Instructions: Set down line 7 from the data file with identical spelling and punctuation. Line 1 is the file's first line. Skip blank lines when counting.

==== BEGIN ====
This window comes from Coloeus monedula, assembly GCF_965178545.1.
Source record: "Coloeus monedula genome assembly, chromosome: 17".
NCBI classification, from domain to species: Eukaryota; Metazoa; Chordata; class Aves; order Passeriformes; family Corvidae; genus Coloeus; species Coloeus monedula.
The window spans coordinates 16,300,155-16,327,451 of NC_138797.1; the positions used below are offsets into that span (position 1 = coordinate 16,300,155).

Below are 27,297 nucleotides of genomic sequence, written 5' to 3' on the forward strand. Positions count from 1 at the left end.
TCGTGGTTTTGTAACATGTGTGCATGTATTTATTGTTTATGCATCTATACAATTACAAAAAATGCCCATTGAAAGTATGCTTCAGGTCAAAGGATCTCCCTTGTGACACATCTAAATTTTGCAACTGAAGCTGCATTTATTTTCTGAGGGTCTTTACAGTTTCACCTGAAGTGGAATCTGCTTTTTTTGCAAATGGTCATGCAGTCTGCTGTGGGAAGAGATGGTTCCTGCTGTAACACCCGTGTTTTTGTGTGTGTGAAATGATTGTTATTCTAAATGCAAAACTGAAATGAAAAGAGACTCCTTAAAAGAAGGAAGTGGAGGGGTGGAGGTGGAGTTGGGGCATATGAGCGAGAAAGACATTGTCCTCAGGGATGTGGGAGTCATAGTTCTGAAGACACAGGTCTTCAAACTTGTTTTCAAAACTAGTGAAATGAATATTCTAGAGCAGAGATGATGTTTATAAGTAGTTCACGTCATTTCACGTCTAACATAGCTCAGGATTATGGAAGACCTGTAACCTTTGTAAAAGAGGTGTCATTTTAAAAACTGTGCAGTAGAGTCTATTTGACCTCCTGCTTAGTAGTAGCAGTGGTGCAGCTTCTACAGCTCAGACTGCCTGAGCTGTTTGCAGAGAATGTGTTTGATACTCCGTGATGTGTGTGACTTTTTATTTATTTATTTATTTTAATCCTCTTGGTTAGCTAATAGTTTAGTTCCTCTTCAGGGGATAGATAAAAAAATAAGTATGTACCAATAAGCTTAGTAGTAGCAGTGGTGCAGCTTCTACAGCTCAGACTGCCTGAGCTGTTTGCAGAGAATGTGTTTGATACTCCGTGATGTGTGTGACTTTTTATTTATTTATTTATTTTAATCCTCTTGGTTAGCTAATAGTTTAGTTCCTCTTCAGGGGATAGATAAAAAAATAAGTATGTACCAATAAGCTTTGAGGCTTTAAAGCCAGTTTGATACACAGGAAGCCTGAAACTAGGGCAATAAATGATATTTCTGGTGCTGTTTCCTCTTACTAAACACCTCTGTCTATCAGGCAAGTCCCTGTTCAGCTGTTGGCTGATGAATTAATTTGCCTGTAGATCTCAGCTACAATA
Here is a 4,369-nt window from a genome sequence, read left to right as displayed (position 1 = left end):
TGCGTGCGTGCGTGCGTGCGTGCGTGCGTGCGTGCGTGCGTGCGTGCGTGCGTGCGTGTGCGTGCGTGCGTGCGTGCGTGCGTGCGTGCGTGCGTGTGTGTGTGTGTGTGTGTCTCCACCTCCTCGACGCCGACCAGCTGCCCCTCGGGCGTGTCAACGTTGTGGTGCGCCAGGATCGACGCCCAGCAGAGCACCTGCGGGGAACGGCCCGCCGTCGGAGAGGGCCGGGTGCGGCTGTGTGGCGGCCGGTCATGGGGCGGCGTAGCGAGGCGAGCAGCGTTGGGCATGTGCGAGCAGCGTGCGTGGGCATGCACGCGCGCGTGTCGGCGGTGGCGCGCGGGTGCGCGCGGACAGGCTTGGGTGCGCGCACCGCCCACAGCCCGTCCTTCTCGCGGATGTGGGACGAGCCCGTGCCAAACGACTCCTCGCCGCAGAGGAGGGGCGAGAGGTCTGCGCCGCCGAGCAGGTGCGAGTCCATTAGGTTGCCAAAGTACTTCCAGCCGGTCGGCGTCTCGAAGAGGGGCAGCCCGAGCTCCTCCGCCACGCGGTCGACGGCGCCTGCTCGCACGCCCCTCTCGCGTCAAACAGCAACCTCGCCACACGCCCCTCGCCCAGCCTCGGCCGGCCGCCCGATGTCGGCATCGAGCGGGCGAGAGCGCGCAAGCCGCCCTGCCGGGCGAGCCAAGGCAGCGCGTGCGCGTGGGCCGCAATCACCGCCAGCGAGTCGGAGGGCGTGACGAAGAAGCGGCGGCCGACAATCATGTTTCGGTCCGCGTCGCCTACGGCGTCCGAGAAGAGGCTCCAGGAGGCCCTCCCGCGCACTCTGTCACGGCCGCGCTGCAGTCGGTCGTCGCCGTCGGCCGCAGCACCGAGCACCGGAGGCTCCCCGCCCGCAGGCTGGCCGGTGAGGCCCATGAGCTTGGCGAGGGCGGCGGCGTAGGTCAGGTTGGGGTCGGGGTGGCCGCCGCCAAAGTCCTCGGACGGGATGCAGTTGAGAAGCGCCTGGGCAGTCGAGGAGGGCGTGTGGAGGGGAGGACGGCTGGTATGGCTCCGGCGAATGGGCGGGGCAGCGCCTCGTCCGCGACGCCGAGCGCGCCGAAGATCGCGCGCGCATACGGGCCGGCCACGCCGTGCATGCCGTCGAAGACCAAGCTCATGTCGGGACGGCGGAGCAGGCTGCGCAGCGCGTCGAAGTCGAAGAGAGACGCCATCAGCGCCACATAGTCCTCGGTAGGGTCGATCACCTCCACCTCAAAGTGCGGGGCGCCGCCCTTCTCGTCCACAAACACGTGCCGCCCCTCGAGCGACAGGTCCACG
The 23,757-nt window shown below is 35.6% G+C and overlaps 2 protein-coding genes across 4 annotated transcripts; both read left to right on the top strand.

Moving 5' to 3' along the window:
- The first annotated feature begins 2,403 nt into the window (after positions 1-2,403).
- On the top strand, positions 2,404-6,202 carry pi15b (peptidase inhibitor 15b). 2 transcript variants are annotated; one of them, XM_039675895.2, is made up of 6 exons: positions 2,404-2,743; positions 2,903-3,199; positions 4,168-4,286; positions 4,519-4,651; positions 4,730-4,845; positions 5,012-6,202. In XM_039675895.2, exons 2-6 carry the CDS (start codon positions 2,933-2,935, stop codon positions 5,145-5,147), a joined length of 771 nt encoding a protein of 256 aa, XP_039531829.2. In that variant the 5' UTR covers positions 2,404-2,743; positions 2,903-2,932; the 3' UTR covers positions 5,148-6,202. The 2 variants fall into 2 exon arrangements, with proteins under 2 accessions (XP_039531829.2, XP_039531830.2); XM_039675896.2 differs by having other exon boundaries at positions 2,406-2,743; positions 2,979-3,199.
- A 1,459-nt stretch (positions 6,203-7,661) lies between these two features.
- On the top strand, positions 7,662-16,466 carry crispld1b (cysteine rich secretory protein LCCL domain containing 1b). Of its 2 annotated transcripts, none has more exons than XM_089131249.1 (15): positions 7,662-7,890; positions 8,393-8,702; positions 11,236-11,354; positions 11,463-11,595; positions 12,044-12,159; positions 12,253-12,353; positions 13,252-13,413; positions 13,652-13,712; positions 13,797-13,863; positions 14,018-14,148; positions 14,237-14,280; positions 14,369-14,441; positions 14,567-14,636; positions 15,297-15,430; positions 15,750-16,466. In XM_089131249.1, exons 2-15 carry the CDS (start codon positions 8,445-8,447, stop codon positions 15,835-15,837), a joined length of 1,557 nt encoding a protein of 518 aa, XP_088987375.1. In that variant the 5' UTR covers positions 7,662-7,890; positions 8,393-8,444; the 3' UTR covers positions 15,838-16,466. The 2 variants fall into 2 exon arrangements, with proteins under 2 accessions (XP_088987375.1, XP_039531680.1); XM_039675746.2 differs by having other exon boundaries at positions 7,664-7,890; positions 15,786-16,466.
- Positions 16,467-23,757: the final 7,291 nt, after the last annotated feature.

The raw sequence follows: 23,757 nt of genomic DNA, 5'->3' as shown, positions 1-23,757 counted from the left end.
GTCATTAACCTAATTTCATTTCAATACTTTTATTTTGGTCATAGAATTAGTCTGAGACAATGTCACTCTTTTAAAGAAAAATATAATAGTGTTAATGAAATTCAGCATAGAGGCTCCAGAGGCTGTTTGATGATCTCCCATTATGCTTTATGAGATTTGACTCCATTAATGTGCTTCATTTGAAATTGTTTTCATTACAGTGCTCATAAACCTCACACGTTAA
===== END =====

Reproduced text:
Here is a 4,369-nt window from a genome sequence, read left to right as displayed (position 1 = left end):